New Lands Act In The Offing
One hundred and sixty-six different pieces of legislation governing the land sector are to be reviewed and codified into a Lands Act, Kwame Gyan, Legal Specialist of the Land Administration Project (LAP), has said.
He said the review, which will introduce more coherence in the legal framework, has become necessary because some of the laws are outdated and this allows people to put different interpretations to them.
Speaking here at a training workshop for the Parliamentary Press Corps on the LAP, Mr Gyan said the various laws would be consolidated and developed progressively in a manner that is consistent with the country’s present economic and political aspirations.
The four-day workshop, which sought to equip the journalists with knowledge on the LAP with special emphasis on the Lands Commission Bill, was organised by the LAP Secretariat of the Ministry of Lands, Forestry and Mines.
The LAP has been introduced to lay the foundation for a sustainable land administration system that is fair, efficient, decentralised, cost effective and capable of enhancing land tenure security in the country.
Mr. Gyan said there were so many uncertainties in the laws governing the lands sector which give the land sector agencies, little authority to enforce the laws, adding, 'the mandates and the lines of authority are unclear and these are some of the bottlenecks we are trying to identify and remove'.
The land administrative reforms, which would deal with issues of land administration and management as well as institutional restructuring of the land sector agencies, would also ensure that the agencies have the teeth to bite.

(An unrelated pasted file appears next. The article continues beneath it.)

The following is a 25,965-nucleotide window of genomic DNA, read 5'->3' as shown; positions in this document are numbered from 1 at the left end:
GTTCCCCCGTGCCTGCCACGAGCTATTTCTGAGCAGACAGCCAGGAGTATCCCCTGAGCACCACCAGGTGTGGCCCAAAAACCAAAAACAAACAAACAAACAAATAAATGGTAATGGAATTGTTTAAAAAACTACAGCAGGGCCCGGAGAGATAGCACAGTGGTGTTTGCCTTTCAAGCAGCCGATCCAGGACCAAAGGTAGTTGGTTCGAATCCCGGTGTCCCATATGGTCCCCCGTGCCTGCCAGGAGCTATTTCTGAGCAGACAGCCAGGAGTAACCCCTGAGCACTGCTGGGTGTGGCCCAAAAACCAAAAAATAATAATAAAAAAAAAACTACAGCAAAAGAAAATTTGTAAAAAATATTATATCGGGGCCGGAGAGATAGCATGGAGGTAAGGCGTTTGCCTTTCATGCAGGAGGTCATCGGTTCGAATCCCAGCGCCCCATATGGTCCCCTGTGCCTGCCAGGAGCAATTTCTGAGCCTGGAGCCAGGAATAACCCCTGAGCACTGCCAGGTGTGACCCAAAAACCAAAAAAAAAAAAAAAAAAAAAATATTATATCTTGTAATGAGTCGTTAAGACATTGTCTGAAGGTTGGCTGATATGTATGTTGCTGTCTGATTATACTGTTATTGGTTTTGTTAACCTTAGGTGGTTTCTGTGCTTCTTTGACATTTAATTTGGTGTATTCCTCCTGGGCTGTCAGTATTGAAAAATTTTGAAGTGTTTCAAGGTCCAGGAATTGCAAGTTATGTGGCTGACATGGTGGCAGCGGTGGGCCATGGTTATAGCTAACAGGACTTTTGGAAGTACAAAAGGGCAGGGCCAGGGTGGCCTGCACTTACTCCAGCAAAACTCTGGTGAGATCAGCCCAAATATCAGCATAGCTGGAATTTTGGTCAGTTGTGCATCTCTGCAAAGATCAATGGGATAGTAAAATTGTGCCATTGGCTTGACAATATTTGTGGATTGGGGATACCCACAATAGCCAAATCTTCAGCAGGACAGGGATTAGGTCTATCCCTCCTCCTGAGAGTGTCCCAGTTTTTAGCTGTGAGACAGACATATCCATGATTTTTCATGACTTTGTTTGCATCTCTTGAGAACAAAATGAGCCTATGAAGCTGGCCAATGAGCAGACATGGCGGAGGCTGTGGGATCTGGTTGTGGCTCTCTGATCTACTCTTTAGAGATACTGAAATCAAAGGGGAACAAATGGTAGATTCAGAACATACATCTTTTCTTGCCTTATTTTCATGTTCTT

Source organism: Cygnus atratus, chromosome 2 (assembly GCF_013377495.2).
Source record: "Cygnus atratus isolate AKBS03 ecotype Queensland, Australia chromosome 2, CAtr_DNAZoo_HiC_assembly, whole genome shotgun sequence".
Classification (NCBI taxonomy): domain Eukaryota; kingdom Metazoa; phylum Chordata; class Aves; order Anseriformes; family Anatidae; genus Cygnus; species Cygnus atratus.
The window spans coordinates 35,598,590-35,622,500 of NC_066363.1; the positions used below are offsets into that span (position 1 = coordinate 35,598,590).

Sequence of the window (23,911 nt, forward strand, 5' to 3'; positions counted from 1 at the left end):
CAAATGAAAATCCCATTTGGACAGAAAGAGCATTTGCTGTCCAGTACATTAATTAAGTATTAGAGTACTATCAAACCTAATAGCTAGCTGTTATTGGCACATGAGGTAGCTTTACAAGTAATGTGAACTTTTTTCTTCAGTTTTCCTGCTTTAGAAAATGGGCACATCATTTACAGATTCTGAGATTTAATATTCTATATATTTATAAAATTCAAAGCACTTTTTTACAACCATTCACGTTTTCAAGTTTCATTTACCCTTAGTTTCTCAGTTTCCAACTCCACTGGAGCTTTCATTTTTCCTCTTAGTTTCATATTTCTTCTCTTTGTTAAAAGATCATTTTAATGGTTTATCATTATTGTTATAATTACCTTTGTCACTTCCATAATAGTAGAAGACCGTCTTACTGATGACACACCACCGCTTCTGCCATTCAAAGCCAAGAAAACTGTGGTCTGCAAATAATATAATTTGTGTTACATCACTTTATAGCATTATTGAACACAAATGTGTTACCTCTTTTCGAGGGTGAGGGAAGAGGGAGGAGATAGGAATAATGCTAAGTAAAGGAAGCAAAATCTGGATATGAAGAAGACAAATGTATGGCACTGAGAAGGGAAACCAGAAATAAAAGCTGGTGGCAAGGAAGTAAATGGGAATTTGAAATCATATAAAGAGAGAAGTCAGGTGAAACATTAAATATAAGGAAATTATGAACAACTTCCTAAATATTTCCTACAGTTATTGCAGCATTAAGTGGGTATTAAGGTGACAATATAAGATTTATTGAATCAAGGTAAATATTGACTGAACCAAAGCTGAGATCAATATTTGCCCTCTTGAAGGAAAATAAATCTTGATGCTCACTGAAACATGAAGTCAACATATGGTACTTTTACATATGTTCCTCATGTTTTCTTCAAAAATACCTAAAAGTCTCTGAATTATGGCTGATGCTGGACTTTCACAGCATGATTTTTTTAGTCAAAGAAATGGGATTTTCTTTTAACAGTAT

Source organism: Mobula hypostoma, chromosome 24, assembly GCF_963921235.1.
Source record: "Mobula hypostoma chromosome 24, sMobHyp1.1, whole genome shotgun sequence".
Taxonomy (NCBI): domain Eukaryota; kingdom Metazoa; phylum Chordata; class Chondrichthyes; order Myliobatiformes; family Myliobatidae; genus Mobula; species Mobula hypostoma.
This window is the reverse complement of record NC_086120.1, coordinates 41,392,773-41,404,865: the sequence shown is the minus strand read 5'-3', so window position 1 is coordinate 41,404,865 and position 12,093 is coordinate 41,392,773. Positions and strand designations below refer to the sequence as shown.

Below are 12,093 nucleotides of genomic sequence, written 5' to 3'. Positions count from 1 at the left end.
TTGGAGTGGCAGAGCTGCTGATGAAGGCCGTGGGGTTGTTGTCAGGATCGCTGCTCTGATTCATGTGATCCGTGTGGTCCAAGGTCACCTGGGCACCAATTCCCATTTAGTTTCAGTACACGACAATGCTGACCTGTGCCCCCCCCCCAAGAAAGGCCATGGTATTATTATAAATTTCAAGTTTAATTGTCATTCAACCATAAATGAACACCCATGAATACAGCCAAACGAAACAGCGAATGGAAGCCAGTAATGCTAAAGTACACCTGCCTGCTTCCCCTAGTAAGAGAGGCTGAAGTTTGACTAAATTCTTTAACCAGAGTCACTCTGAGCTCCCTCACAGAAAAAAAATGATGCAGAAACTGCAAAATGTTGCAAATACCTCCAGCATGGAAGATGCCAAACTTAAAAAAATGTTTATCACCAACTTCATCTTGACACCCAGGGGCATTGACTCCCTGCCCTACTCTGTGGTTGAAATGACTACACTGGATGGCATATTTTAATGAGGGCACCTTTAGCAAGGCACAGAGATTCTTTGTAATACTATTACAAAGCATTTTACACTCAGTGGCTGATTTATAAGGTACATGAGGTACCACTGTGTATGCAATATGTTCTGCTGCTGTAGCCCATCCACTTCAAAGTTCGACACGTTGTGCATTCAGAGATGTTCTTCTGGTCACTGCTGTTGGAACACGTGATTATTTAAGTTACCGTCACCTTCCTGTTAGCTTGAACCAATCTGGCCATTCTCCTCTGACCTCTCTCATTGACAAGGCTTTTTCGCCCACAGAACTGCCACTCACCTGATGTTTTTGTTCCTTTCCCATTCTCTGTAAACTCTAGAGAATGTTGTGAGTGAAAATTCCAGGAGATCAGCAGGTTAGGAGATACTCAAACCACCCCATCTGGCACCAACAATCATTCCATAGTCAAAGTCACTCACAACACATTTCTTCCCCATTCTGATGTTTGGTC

He said the country had many problems with regards to land compensation for compulsory acquisition and stated that the issue as to whether compensation should be lump sum or periodic would also be considered in the new legislation.
Mr Gyan said though the institutional reforms in the sector would result in some job losses, adequate compensatory measures had been put in place to cater for personnel who would be retrenched while those who would be re-engaged in the new Lands Commission to be established under the reforms would be well motivated to discharge their functions expeditiously.
He said the Lands Commission Bill, which would restructure the land sector agencies with the exception of the Office of the Administrator of Stool Lands to become functional divisions of the new Lands Commission is expected to be approved by the cabinet on Thursday.
'Hopefully, by the end of the month, we would have concluded the process for it to be tabled in Parliament,' he said.
Dr Wordsworth Odame-Larbi, Project Director of the LAP, said one aspect of the institutional reforms in the sector would be the training of workers who would be retrenched so that they could find their way in to the private sector, 'all to ensure that the transitions are as less distraught as possible.'
'There is the need for the restructuring if we want our economy to grow,' he said and gave the assurance that nothing would be done to bring undue difficulties in the lands sector.
Giving the progress of work on the LAP since its inception in 2004, Issahaq Mohammed Jalaludeen, Planning Officer of the Project, said a drafting committee of the lands administrative reforms had been formed and 37 per cent of the backlog of land cases in the high and circuit courts had been dealt with and disposed of.
He said five new courts to deal solely with land cases had been constructed and were to start operation in October, adding that an inventory of state acquired lands had been completed in the Central Region while it is going on in 10 pilot districts by the private sector.